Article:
Data from the Swedish Colorectal Cancer Register (SCRCR) and the local (Uppsala/Örebro) ROC-register were used to study the effect of surgeon’s caseload and surgeon’s degree of specialisation on long-term survival. Data from six hospitals in the Uppsala/Örebro health care region were extracted for the periods 1995-2006 for rectal cancer, and 1997-2006 for colon cancer. These data were updated with a surgeon-specific number and competence level as well as other missing data. Colon and rectal cancer were analysed separately and each cancer stage was analysed separately (Stages I and II grouped together). Data on patients who had undergone right-sided hemicolectomy were extracted from these data and used to investigate whether the surgeon’s case-load or degree of specialisation had an impact on the number of lymph nodes harvested. For the study on predictors of discussion at a preoperative MDT conference, data on all patients without known metastatic disease at diagnosis, who underwent elective surgery for rectal cancer 2007-2010 in Sweden, were extracted from the SCRCR. For the study on factors associated with preoperative radiotherapy, two groups were extracted from this cohort and analysed separately. The first group comprised patients who had undergone elective tumour resection with curative intent for pT3c, pT3d, pT4 tumours, and the second comprised patients who had undergone elective tumour resection with curative intent for lymph node-positive tumours. For the study on colon cancer patients operated as an emergency, the local colon cancer registry for the Stockholm-Gotland health care region was used to identify all colon cancer patients subjected to emergency resection with curative intent in this region 1997-2007. Patient records with missing information were updated. The impact of reason for emergency resection, time from admission to surgery, daytime versus night-time operation, ASA score, blood loss, and T- and N-stages on the risk for locoregional recurrence was assessed.

When the highest degree of specialisation of surgeons participating in the operation was a non-colorectal surgeon, there was a slightly lower long-term survival for rectal cancer Stages I-II (HR 2.03; 95%CI 1.05-3.92). Apart from this, neither the degree of specialisation nor case-load was associated with better survival. Surgeons with colorectal accreditation were associated with a signifcantly higher proportion of patients having 12 or more lymph nodes harvested from surgical specimens after right-sided hemicolectomy in both non-adjusted and multivariate analyses, as was also university pathology department. Emergency surgery did not affect the lymph node yield. The number of rectal cancer procedures performed per year at each hospital (hospital volume) was the main predictor of MDT evaluation. Patients treated at hospitals with <29 procedures per year had an odds ratio (OR) for MDT evaluation of 0.15. Tumour stage and age also influenced the chance of MDT evaluation. MDT evaluation significantly predicted the likelihood of being treated with preoperative radiotherapy in patients with pT3c-pT4 tumours (OR 5.06) and lymph node-positive tumours (OR 3.55), even when corrected for co-morbidity and age. The only factor tested, apart from stage, influencing the risk for local recurrence after emergency colon cancer surgery was the indication for emergency surgery; perforations of the colon being a higher risk with a HR of 1.96 (95%CI 1.12-3.43).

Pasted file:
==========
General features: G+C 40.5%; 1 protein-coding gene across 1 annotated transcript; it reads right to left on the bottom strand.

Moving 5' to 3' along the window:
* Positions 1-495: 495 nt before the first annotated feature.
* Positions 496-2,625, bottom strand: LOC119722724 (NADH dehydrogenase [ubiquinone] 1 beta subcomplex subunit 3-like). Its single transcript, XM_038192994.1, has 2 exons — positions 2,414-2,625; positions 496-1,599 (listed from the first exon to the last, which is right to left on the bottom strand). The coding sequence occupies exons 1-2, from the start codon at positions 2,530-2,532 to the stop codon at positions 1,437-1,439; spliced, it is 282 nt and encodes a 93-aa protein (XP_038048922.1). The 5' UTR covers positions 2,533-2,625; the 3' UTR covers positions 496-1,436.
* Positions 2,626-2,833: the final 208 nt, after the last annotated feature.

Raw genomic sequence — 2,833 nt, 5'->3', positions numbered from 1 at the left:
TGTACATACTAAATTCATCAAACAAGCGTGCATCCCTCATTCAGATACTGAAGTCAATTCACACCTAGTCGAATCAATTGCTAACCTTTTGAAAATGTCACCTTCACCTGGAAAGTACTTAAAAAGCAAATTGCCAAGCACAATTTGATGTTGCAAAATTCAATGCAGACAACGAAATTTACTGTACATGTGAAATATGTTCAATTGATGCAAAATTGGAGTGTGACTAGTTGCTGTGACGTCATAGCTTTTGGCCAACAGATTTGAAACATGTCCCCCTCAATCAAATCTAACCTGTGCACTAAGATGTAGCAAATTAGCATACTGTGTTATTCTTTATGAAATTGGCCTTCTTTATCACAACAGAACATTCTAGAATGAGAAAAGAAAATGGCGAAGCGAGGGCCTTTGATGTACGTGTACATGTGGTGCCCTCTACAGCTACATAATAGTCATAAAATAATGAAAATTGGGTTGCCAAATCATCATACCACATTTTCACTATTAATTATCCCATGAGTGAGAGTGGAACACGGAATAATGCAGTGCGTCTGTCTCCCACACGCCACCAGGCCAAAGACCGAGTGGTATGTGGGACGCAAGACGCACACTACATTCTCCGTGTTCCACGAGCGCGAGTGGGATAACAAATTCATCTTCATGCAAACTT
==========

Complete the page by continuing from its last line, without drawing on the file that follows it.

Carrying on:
Case-load and degree of specialisation of the surgeon were found not to be important predictors of outcome in colorectal cancer surgery in this cohort. This suggests that there are other structural-related factors that are more important for outcome in colon and rectal cancer. The degree of specialisation of the surgeon did, however, influence the number of lymph nodes harvested from specimens obtained during routine right-sided colon cancer surgery, which might indicate that a higher degree of specialisation is associated with more extensive surgery. Patients with rectal cancer treated at high-volume hospitals were more likely to be discussed at a MDT conference. This in turn was identified as an independent predictor of treatment with adjuvant radiotherapy. MDT evaluation is thus a structural factor with a potentially greater impact on treatment and outcome than surgeon’s caseload and degree of specialisation, at least for patients with rectal cancer. Structural-related risk factors that were expected to predict outcome in emergency colon cancer surgery had no significant influence on the risk for locoregional recurrence.

Place, publisher, year, edition, pages
Umeå: Umeå Universitet, 2014. 53 p.
Umeå University medical dissertations, ISSN 0346-6612 ; 1678
National Category
urn:nbn:se:umu:diva-95152 (URN)978-91-7601-147-8 (ISBN)
Public defence
2014-11-14, Hörsal B (T9), Norrlands Universitetssjukhus, Umeå, 09:00 (Swedish)
Available from: 2014-10-24 Created: 2014-10-22 Last updated: 2014-10-23Bibliographically approved